I asked Tara Affolter, visiting assistant professor of education studies, and Hector Vila, assistant professor of writing, to share with us their philosophy about advising students. In this week’s post, Tara and Hector discuss their role as advisers—of the whole student. They provide an enlightening viewpoint. Please chime in with your comments and observations.
—Shirley M. Collado
Def. Advising. To advise. To counsel, to suggest and give guidance, personal and professional.
“I’m useless. I don’t know,” said the student. “I’m feeling lost. Can we talk?”
“Do I have to take a science course, I’m terrible in science?”
“I don’t know what to major in—and everyone I know is either a joint major or a double major. I’m scared.”
“I can’t seem to fit in. I’m so depressed.”
“If I ask for help, I will have failed.”
The classic notion of the liberal arts requires that we examine the proximity of the teacher to the student. The liberal arts suggest a kind of intimacy existing between the student, the teacher and the exchange of knowledge. Worried that a student may be too reliant on the wisdom contained in books, Seneca in his Letters, says that, “It is one thing to remember, another to know. To remember is to safeguard something entrusted to memory. But to know is to make each thing one’s own, not to depend on the text and always look back to the teacher.”
Seneca provides several challenges to us: we must examine our relations and proximities to our students; that we then likewise describe the context in which the liberal arts are expressed; and that we try to learn about our students’ implicit scholarship in pop music, sports, fashion, and media so as to better understand how to create a dialog between us that is creative, positive, and safe.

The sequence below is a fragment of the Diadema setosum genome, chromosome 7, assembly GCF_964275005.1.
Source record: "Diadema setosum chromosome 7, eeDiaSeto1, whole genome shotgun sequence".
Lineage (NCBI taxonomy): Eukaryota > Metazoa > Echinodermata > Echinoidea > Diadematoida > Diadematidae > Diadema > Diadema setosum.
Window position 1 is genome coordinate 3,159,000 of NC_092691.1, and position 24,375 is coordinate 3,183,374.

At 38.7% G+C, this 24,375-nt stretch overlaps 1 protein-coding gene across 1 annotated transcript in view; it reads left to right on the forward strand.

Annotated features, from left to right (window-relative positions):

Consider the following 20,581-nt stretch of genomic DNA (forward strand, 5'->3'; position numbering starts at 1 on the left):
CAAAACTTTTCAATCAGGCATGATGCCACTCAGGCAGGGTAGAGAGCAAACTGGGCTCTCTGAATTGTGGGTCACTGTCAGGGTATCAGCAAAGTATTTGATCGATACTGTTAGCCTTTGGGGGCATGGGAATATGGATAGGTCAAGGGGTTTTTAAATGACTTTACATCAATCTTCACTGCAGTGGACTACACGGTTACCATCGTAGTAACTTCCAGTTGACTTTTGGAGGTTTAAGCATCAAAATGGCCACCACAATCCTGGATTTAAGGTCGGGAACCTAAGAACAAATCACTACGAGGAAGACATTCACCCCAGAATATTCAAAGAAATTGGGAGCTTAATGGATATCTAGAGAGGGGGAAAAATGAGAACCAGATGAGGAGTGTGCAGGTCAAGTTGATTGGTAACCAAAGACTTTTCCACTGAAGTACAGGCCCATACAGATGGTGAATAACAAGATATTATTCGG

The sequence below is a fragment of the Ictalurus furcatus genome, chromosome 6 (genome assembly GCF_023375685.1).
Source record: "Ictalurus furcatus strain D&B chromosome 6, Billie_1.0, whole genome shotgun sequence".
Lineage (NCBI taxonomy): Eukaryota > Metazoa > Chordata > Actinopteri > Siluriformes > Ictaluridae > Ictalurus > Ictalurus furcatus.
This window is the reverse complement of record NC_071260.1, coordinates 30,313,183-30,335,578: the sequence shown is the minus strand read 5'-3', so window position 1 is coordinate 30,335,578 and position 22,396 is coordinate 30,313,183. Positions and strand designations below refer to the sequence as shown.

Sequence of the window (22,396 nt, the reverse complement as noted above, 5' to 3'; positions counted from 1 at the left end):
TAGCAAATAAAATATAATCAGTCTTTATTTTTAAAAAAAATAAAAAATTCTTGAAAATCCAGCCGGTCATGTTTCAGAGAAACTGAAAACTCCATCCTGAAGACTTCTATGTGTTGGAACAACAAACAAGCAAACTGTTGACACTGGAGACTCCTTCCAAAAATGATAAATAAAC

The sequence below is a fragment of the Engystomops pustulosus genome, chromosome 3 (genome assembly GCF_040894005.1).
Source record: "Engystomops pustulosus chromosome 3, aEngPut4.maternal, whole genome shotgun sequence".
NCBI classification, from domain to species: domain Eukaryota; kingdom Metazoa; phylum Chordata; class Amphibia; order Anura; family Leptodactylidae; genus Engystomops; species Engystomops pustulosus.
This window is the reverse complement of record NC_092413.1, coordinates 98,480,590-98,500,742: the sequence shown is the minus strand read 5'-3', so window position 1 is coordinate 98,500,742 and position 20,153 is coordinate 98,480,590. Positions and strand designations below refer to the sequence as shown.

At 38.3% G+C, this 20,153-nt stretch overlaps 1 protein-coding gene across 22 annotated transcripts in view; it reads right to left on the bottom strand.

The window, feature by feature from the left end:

When a student first presents herself to us during the extraordinarily short initial advising meeting, at the first FYSE face-to-face, we have but 25 minutes to decide whether we will see the entire student or whether we will be concerned with the students solely from the shoulders up—her academic life solely. Working to see the entire student is the only possible method by which to ascertain what the student has made her own, as Seneca suggests. It’s the first requirement of a liberal arts education.
Students are perplexed by many things—the nature of our tightly compressed world, its complexities and future; the nature of the idiosyncratic academy requiring that students enter into and comply with academic literacies that, in their minds, may or may not have anything to do with the world as they experience it; and their evolving identities as they come into close contact with challenging social moments.
Advisers help students navigate these murky waters and invite students to explore. This takes time—and patience. It requires that we ask difficult questions—why do you feel lost? Why is it important what other kids are doing? When did you start feeling like this about science?
This line of questioning brings us closer to our students. It is an essential component of the liberal arts. It enables the student and the teacher to learn together.